This summer, as students were moving back to campus in East quad, Plant Operations was busy rolling out sheets of sod in a field where the Courts once stood.
The end of The Courts’ temporary residence on campus was announced last November, but it wasn’t until several weeks ago that the building was actually removed.
Brett Fulton, Assistant Director of Plant Operations, spearheaded the project of The Courts’ removal. He explained that during the process of renovating the space The Courts occupied, they were able to send the 375 tons of blacktop to a recycling plant.
According to Courtney Stephens, Assistant Dean of Students and Director of Housing & Residence Life, the 2016-2017 school year brought a larger class of incoming first-year students in addition to a higher number of transfer students and retaining a large number of the sophomore, junior and senior classes.
“As we currently don’t have an overflow of students, this is not a concern at the time,” said Stephens about whether or not the school is pursuing additional housing options for the future. “The College continues to have conversations to assess what needs are paramount to the success and comfort of our residential population.”
“Construction site on the outside, sterilized hospital on the inside.”
Bolton and Fulton also agree that the college is not looking at creating any additional housing as of right now; their primary focus in the near future is to renovate already existing residence halls on campus.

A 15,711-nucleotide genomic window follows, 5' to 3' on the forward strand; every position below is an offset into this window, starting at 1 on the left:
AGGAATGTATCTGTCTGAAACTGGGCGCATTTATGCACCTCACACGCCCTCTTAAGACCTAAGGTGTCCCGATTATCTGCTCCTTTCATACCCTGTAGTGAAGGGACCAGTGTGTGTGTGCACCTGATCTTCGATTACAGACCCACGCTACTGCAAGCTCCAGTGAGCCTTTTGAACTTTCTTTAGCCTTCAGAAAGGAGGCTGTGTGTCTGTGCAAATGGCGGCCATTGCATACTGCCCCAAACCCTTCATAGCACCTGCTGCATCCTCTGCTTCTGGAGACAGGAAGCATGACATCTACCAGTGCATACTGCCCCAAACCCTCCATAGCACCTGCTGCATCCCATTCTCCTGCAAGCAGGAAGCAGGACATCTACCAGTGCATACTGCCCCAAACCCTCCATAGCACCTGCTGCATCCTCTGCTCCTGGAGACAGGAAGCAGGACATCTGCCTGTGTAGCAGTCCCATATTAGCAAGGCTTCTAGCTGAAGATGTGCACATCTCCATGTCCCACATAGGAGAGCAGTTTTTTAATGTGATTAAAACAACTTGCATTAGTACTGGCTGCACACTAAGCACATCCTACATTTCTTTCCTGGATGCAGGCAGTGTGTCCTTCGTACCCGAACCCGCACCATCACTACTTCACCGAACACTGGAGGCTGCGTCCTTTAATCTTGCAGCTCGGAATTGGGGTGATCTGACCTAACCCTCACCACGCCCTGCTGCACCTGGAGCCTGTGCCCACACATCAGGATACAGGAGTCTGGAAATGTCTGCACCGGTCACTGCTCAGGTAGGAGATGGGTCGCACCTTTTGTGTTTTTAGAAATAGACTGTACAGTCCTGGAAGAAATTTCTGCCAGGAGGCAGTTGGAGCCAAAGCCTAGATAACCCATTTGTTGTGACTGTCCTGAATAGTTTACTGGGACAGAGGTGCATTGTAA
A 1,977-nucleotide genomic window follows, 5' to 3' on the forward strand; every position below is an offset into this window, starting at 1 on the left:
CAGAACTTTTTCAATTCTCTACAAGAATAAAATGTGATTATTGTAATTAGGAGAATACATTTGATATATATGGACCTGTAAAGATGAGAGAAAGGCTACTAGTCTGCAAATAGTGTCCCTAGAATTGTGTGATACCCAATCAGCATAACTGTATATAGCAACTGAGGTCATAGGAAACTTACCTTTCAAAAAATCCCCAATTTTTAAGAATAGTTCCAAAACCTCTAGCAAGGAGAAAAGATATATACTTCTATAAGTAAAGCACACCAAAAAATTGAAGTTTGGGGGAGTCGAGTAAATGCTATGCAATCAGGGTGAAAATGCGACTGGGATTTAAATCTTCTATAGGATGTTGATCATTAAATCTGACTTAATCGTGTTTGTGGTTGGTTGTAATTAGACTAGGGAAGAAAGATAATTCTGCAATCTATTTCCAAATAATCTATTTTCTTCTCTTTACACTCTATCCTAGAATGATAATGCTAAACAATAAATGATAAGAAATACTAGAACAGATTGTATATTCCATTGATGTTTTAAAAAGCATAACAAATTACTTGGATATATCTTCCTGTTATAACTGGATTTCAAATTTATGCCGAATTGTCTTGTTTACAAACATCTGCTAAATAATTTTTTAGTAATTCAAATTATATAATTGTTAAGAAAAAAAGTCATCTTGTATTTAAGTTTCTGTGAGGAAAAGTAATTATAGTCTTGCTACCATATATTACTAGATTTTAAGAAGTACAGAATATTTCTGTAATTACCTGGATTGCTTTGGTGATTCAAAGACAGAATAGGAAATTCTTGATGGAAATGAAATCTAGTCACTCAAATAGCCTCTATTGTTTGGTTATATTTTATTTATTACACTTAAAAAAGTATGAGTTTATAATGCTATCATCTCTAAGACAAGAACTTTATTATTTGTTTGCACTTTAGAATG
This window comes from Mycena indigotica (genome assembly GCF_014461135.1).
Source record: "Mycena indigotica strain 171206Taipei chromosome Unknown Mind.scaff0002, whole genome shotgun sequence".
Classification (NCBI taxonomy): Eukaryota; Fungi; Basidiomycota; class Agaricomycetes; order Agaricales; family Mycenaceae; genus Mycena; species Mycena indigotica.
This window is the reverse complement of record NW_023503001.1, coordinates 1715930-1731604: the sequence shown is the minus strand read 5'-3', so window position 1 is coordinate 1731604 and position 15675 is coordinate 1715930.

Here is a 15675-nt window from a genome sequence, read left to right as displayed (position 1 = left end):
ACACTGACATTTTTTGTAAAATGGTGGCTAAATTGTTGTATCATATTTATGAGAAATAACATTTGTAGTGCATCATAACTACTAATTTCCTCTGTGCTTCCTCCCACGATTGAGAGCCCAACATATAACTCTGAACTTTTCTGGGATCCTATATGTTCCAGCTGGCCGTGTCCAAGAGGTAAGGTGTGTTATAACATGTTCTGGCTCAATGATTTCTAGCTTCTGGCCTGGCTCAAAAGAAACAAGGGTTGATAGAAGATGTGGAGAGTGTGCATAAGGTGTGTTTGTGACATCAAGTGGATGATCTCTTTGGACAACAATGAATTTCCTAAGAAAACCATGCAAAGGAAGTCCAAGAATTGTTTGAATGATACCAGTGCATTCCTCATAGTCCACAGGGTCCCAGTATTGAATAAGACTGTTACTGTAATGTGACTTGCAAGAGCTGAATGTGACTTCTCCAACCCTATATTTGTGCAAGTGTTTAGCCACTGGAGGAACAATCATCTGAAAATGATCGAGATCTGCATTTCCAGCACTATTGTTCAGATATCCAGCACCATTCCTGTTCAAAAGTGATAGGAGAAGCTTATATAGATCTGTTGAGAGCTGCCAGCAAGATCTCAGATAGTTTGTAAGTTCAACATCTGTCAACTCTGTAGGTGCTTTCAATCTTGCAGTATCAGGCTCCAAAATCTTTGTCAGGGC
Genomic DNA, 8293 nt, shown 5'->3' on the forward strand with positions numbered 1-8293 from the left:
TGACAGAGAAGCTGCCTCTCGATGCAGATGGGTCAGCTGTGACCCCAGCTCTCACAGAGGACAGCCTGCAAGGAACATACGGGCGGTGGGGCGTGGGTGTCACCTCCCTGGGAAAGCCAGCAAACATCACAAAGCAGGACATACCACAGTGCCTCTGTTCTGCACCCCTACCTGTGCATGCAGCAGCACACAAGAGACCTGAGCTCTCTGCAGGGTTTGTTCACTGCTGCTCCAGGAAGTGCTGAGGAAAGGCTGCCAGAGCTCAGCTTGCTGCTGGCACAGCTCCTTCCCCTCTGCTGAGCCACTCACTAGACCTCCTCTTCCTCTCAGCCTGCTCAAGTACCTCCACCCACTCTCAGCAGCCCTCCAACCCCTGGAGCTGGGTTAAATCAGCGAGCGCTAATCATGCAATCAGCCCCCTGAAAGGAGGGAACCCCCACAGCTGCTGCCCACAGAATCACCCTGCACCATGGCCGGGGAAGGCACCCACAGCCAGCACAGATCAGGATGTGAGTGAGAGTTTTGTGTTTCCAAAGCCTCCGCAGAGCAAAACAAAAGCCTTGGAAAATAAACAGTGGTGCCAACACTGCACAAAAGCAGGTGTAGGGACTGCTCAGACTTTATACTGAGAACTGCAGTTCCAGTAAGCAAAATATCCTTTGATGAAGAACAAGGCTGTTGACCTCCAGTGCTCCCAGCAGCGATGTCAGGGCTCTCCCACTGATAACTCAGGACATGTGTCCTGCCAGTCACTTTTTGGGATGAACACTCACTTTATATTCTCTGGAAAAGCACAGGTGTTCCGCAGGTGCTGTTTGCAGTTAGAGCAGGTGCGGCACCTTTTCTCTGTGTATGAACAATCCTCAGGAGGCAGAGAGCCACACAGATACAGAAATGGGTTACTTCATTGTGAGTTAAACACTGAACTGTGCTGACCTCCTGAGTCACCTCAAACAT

Recently, Prosser Hall has seen some slight changes such as new paint colors on the walls and new carpeting, as well as the addition of “sensory rooms” that house comfortable furniture and give students in the residence hall another space to “help you unplug, recharge and block out noise and distractions” according to Dean Gulati’s letter addressing students before the semester started.
Bolton said that when the Plant Operations was working on selecting new paint and carpeting for Prosser, they had students who lived there help them decide, saying, “They’re the ones living there, not us.”
For future projects revolving around residential housing, Bolton wants to get feedback from students in order to help make the space the most comfortable for them.
Though many students didn’t like the exterior look of the Courts, Daliah Bernstein ‘21 enjoyed the fact that it only housed a small number of students and it had a better heating and cooling system than other dorms on campus.
“Honestly, I loved living in The Courts,” said Bernstein. “The rooms were huge, it was only one floor with not a lot of people living there and it had a cooling/heating system. A lot of people make fun of The Courts because it looked like a trailer, but they [didn’t] even bother to come inside and see how nice it actually is. It’s been my favorite dorm to live in at Muhlenberg and I’m very sad to see it go. I have no idea what will be in its place, but I know it will forever be in my heart!”
“The College continues to have conversations to assess what needs are paramount to the success and comfort of our residential population.”
Some students, though, didn’t have quite so positive an experience. One former resident, Ji Ku ‘20, summed up the Courts as such: “Construction site on the outside, sterilized hospital on the inside.”
In response to opinions that The Courts were an eyesore on campus, Bolton said it was the “perfect location” for the temporary housing Muhlenberg needed at the time. That space will now be repurposed as a fully open green space for students to use. Bolton and Fulton hope that this space will be used throughout the week and during weekend events.
Photo: The new green space where The Courts once stood, Credit: Karly McCloskey